related post: Perfect pie crust 101

Photo: Glasshouse Images

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Kitchen Tips Tuesday: How to Chill Wine Quickly

September 16, 2014

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Sometimes we want a glass of nice, cold chardonnay, and we want it NOW. Chilling wine quickly isn’t as difficult as it sounds.
Place the wine bottle into a metal bucket, fill it with ice and cold water, and toss in a big handful of salt. The salt will lower the freezing point of the water, making it colder, faster. After about 6 minutes, your wine should be sufficiently chilled and ready to drink.

Salud!

photo: Glasshouse Images

Kitchen Tips Tuesday: Make Your Own Flavored Water

September 9, 2014

Cucumber and lime-flavored water

I don’t know about you, but downing at least 64 ounces of water per day is tough.  Companies have come up with low or no calorie drops that you can add to your water to give it a more flavor,and more chemicals and artificial ingredients to boot. Vitamin Water lists 20 ingredients, mostly unpronounceable, on the label of their water enhancers and popular brand Mio is right behind them. Don’t get drawn in by the occasional vitamin listed on the label. The artificial sweeteners, and other additives far outweigh the benefits of a little bit of vitamin B.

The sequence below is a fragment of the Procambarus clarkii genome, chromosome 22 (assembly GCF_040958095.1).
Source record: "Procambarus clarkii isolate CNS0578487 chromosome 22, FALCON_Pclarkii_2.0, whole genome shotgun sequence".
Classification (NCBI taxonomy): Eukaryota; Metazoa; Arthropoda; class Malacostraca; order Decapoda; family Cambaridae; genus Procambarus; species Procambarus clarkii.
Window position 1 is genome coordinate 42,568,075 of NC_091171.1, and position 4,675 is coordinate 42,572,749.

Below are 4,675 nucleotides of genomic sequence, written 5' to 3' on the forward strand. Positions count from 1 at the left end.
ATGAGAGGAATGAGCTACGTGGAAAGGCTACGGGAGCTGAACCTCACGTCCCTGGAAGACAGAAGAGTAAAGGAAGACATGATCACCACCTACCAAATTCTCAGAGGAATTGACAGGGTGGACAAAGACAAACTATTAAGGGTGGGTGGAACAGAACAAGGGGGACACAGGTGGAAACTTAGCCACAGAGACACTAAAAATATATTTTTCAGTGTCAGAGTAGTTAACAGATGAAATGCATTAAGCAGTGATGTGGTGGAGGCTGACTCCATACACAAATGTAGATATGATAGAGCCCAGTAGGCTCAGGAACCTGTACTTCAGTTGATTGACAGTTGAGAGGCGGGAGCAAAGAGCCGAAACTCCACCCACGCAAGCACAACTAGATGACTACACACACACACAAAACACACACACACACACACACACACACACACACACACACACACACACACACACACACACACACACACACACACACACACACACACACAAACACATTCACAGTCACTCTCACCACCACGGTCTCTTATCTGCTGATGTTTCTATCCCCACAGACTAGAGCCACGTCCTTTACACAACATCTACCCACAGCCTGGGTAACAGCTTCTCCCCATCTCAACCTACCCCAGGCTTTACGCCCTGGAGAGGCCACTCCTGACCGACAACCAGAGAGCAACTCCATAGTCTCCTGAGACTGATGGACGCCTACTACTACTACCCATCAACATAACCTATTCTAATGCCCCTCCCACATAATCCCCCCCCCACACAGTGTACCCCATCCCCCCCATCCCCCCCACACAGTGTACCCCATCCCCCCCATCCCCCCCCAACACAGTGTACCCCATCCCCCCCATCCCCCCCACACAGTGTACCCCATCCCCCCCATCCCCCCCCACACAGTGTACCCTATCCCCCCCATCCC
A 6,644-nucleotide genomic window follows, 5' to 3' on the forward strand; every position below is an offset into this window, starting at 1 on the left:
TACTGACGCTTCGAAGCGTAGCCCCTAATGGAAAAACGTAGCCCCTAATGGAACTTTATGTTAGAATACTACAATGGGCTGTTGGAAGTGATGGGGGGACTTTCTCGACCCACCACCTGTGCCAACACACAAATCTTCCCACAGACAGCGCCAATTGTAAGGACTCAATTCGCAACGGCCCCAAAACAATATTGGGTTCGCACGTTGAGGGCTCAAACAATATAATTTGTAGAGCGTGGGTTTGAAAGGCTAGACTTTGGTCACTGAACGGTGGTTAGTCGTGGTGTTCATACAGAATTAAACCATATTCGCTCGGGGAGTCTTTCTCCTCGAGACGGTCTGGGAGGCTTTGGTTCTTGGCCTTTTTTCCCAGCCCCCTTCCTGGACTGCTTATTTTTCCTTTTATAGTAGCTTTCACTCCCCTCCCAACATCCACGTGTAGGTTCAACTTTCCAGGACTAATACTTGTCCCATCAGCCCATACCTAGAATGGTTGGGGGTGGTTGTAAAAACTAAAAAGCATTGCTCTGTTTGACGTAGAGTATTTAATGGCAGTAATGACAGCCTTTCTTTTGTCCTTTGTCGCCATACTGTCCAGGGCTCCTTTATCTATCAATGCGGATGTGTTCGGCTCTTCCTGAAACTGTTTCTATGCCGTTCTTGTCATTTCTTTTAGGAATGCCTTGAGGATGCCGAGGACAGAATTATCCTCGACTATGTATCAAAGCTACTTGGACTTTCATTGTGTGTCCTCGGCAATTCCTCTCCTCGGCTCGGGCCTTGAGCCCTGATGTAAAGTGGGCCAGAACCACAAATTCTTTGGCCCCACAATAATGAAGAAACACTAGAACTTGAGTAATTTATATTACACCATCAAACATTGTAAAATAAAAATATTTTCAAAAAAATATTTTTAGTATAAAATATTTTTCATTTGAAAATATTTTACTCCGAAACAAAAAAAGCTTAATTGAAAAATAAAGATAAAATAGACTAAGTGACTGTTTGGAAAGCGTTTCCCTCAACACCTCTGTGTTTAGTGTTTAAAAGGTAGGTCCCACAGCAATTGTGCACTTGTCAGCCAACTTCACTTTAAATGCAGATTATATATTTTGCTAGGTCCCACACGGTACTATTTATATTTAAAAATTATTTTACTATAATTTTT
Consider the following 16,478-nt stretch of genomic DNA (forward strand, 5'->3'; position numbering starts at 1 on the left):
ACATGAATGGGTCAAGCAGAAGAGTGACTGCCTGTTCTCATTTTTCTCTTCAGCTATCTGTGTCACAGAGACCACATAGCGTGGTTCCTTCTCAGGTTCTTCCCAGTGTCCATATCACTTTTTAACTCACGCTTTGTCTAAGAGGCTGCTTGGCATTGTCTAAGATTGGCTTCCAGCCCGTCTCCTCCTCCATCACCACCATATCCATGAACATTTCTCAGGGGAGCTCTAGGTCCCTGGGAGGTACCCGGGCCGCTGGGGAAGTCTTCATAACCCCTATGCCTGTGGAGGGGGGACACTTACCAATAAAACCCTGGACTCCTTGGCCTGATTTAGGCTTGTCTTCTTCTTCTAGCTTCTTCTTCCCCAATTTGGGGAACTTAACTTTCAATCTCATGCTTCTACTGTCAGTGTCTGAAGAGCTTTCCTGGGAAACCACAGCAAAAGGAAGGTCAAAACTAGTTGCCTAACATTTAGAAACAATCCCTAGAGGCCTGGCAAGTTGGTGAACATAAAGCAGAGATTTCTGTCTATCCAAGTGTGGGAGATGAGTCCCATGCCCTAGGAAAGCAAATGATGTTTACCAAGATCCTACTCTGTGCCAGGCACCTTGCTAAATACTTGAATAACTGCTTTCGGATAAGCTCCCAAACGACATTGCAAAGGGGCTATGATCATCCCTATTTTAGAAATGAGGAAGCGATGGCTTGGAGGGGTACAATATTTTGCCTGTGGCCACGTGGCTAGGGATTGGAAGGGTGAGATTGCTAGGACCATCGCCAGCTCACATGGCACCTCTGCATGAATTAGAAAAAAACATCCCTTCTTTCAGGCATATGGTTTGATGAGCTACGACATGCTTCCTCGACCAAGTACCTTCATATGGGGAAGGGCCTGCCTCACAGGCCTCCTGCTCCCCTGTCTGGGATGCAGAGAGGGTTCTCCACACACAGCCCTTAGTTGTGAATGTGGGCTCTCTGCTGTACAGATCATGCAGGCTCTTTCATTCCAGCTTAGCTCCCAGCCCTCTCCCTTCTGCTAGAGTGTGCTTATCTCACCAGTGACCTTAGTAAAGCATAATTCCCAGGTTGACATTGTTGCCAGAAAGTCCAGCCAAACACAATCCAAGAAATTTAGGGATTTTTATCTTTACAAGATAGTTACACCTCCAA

While enhancing the taste of your water might help you drink more, doing so naturally is the best bet.

You can make your own naturally flavored water by adding fresh fruit and herbs to a pitcher of water and letting it steep in the refrigerator overnight.
You can also freeze pieces of fruit and water in ice cube trays to provide a flavor boost while keeping your water chilled.

Be sure to carefully scrub all of the fruit before using to avoid adding any impurities to the water.

Citrus fruits, such as lemon, lime, grapefruit or orange add vitamin C and a lot of taste to your drink.